Yes and No- Synchronicity, Knots & Evil

Yes and No- Synchronicity, Bonds, Knots and Evil.

This is really Coming Clean. Full Circle was once the title of my book Involution, about the omnipresence of memory guiding events. Here you have it. Full Circle in a day.

In the cross hairs of today the past came tumbling in. Not only my own, but the wider circumstances of echoes, of history and the continuing influences of the present past.  Nothing is ever incidental, or accidental, everything contributes. They all take a particular shape by being connected to me, and what that shows is dominantly the ‘yes’: But ‘no’ is always present because their correlations are not simple. So there is more to them and if clear for one, that means for everyone.

I will lay out ingredients. Starting with today.

First thing: I opened a blog post from Sivan Butler-Rotholz’s site called As it Ought to Be. The poem she published was called


I had never heard of Stephanie Levine The poem searches for the spiritual meaning to be found in everyday encounters and asks (more than once) ‘Isn’t there more?’

 I was so taken with it I re-posted it on here ( see below). I then turned to other work, notably some preparation for ‘selling myself’ to possible agents by writing a literary CV in bullet points. One of those bullet points was this:

  •  Surviving an unrepentant cross-dressing Nazi landlady in Bavaria. Her name was Frau F***, she played Schubert on a windup gramophone, and sailed off in a Mercedes Cabriolet to preserve medieval Regensburg from modernity and take tea with Herbert Von Karajan.
Hitler’s  House at the Berghof- Painting

Frau Fick (yes German meaning as discreetly indicated) was the widow of a Roderich Fick who worked on Hitler’s Berghof with Albert Speer. While staying in her eleventh century mill I encountered unadulterated Nazism within a short drive of Dachau concentration camp. So I refreshed my facts by reading about Speer who largely escaped the death sentence by acknowledging that he should have known about the holocaust but chose not to. So for him it was ‘no’ but actually really ‘yes’.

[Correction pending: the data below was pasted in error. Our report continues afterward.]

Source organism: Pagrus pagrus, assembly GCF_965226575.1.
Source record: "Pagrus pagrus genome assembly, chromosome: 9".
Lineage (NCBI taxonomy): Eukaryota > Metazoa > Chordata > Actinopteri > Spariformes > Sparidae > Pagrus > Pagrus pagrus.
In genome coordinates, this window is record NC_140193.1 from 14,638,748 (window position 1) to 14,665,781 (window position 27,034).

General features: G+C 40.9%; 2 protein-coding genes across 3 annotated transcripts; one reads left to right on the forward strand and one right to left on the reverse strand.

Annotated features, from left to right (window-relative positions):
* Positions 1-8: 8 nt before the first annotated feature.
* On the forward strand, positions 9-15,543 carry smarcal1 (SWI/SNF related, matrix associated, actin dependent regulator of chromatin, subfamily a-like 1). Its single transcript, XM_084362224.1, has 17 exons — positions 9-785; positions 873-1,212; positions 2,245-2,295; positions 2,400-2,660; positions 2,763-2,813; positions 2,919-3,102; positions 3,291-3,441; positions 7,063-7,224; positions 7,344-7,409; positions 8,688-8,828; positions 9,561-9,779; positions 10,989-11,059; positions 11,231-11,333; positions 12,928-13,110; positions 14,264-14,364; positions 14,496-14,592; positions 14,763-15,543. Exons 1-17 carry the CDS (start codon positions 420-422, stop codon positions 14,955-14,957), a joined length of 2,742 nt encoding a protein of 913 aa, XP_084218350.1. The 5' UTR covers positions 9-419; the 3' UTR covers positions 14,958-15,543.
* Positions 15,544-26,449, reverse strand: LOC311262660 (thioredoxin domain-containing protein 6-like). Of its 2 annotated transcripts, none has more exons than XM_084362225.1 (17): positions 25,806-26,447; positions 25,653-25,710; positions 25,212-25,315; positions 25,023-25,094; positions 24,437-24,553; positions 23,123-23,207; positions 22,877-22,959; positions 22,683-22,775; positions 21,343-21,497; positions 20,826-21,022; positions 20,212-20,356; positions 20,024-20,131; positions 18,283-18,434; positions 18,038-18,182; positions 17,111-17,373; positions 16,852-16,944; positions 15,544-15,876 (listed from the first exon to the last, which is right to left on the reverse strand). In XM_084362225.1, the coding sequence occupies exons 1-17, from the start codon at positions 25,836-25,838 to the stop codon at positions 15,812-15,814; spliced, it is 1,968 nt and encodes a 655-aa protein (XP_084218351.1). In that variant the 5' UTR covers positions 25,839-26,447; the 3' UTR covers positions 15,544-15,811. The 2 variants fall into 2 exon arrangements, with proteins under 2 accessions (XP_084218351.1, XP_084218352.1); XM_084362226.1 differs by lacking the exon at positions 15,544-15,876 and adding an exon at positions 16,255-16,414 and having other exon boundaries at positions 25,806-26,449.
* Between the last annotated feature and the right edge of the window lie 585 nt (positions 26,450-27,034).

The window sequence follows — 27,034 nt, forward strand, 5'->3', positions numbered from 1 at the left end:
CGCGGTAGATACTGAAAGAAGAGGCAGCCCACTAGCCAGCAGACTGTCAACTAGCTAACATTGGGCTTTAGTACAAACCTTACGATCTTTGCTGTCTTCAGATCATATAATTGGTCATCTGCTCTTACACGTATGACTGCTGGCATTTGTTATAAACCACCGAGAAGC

While reading this entry in Wikipedia a pop up happened alerting me to a new post from Watkins Bookshop where a lecturer called Philip Pegler was talking about his new biography of a man called Martin Israel. He had been married by Martin Israel ( once he had turned priest) and adopted him as a spiritual mentor and guide. The book was about how to deal with evil and exorcism, and during this lecture he mentioned that the esteemed Martin Israel was not immune to possession and once had had to deliver an Easter sermon while confronted throughout with it.

It happens I knew Martin Israel very well, and I was, I suspect, the ‘evil’ that sat throughout his Good Friday Service. I too had adopted him as a spiritual mentor from a distance ( I was awaiting a divorce in Mexico). He wrote frequently to exhort me to maintain my spiritual path and secure my ‘radiant spirit’ It was giving me rather a hard time. When I reached England and called on him to ask for his help in recovering from a profound series of mystical experiences he summoned the police and committed me to a mental hospital. I escaped and, believing he had mistaken my appeal, ( which was for a referral to a whitewashed room in a monastery where I could recover- since he gave retreats at all of them and held the keys so to speak) I returned to his flat in Kensington. Before I was even admitted over the threshold he re-called the police and I was recommitted on a police order without a single word being exchanged. In one of the most notorious mental hospitals in Epsom I was shackled to a bed with wrist bands in a locked ward. The day room was filled with the terminally deranged in strait jackets and catatonics. If I escaped I would be returned compulsorily. I was threatened with a frontal lobotomy and nobody knew I was there!